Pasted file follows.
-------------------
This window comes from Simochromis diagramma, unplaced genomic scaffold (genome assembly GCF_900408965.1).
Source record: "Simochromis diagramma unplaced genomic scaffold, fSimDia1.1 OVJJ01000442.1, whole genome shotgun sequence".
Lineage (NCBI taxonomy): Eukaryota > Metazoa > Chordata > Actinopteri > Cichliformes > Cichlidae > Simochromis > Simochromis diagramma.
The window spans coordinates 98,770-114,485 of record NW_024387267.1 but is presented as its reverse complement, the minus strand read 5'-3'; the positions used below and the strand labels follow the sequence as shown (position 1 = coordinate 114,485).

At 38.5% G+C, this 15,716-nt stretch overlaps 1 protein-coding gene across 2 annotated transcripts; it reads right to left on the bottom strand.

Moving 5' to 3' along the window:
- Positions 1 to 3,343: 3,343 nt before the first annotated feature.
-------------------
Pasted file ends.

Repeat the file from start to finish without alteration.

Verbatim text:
This window comes from Simochromis diagramma, unplaced genomic scaffold (genome assembly GCF_900408965.1).
Source record: "Simochromis diagramma unplaced genomic scaffold, fSimDia1.1 OVJJ01000442.1, whole genome shotgun sequence".
Lineage (NCBI taxonomy): Eukaryota > Metazoa > Chordata > Actinopteri > Cichliformes > Cichlidae > Simochromis > Simochromis diagramma.
The window spans coordinates 98,770-114,485 of record NW_024387267.1 but is presented as its reverse complement, the minus strand read 5'-3'; the positions used below and the strand labels follow the sequence as shown (position 1 = coordinate 114,485).

At 38.5% G+C, this 15,716-nt stretch overlaps 1 protein-coding gene across 2 annotated transcripts; it reads right to left on the bottom strand.

Moving 5' to 3' along the window:
- Positions 1 to 3,343: 3,343 nt before the first annotated feature.